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Japan Does a 180 on Controversial Omicron Policy

And more on what omicron means around the globe
By Jenn Gidman,  Newser Staff
Posted Dec 1, 2021 8:47 AM CST
Updated Dec 2, 2021 12:07 AM CST
WHO Issues Warning to Older Travelers Amid Omicron
Flight cancellations are seen on the information board at Haneda Airport in Tokyo on Tuesday.   (Shinji Kita/Kyodo News via AP)

(Newser) Update: Just one day after announcing a recommendation that quickly became quite controversial, Japan is changing its tune. The country's transport ministry on Thursday said it was retracting its request that airlines stop taking reservations for people coming in to Japan until the new year, the AP reports. Our original rundown from Wednesday follows:

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Although South Africa has been making most of the headlines regarding the omicron variant, that mutation of the coronavirus has increasingly been popping up in numerous other countries, including Australia, Canada, Brazil, Japan, and at least a dozen or so EU nations. We can now add Saudi Arabia to that list: According to the kingdom's official state news agency, an infected patient there is a citizen from a "North African country" who's since been quarantined, as have his close contacts, per the AP. The news outlet notes it's the first reported case of the variant from Gulf Arab nations. More developments on the omicron front:

  • Nigerian timeline: While South Africa just sent word of its discovery of omicron this month, Nigeria's national public health institute is now saying it has detected the variant in a sample that was taken in October, reports the AP. This makes it the first West African nation to register an official case of omicron.
  • Japan's ask: CNN reports that Japan's Ministry of Land, Infrastructure, Transport, and Tourism has requested (not mandated) that starting Wednesday, airlines stop taking new reservations for inbound international flights until the new year, even from Japanese citizens stuck abroad.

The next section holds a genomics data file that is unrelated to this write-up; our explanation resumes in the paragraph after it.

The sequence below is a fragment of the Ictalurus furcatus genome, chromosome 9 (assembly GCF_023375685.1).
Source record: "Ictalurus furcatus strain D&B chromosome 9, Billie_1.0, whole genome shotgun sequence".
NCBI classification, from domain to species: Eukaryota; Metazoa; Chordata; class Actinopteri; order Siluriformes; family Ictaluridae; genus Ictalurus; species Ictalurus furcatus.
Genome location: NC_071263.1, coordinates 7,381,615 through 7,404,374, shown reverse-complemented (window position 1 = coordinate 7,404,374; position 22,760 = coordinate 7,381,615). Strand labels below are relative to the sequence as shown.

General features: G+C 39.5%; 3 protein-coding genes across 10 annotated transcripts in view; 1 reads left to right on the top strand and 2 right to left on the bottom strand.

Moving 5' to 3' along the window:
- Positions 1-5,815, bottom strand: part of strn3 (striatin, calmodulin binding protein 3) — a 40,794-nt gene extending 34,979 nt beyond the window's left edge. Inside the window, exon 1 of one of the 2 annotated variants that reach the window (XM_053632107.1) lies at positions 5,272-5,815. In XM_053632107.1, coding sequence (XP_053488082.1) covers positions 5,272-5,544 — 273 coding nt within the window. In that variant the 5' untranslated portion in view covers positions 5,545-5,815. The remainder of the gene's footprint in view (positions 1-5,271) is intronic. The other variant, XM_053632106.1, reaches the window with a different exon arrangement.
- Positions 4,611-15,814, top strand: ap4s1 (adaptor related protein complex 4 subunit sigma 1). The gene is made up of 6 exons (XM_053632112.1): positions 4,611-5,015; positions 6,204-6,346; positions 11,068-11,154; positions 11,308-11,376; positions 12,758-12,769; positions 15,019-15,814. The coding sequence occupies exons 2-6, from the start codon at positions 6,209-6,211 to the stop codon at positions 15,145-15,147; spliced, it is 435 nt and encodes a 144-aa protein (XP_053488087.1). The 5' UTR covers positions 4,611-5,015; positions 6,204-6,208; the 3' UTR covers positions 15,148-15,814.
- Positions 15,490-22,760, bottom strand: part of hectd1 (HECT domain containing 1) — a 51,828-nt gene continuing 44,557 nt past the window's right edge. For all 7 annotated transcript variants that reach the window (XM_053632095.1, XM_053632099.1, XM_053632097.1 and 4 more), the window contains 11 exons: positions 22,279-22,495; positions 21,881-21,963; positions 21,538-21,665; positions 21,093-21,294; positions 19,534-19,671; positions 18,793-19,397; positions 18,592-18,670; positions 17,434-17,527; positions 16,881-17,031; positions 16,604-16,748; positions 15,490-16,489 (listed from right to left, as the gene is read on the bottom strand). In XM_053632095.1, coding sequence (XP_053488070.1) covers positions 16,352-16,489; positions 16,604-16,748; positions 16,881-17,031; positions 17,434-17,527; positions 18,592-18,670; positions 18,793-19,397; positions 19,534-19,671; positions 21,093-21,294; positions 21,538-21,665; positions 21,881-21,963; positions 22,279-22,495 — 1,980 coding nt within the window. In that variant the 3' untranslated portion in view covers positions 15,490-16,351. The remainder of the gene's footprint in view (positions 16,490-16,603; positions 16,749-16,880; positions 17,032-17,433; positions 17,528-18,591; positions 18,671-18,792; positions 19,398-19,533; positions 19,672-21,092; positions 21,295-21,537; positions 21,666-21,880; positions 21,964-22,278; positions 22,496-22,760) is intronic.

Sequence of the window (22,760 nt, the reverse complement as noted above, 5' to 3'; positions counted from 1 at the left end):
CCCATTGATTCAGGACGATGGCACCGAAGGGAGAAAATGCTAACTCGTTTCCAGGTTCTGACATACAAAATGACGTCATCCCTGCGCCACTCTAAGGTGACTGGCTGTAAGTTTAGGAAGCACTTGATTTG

• US restrictions: A CDC spokesman said late Tuesday that the agency is working on tightening up travel guidelines to the US, reports Reuters. Although details are still being hashed out, new rules may require air travelers coming into the States to show a negative COVID test within one day of departure, even if they're vaccinated. Unvaccinated travelers already have that mandate, but the vaccinated are currently able to show their negative results within three days of their trip. Foreign nationals, for the most part, are required to be vaxxed before entering the country.
  • World Health Organization warning: The WHO on Tuesday cautioned those who are unvaccinated or who haven't had COVID before, as well as individuals "at increased risk of developing severe disease and dying, including people 60 years of age or older," should hold off on traveling at all for now to areas with community transmission, reports CBS News. The WHO includes people with comorbidities such as diabetes and cancer in its warning.
  • Pronunciation debate: Unrelated to travel, a dispute has emerged over the word "omicron" itself, specifically on how to pronounce it. The New York Times says most in the US seem to say "AH-muh-kraan," per Merriam-Webster, while others are using "OH-my-kraan," "OH-mee-kraan" (UK PM Boris Johnson's preference), or "o-MIKE-ron." Still, those who are reporting on the virus aren't stressing too much about it. "I don't think it really matters that much, honestly," says Times science journalist Apoorva Mandavilli, who uses the M-W version.
(Read more omicron variant stories.)

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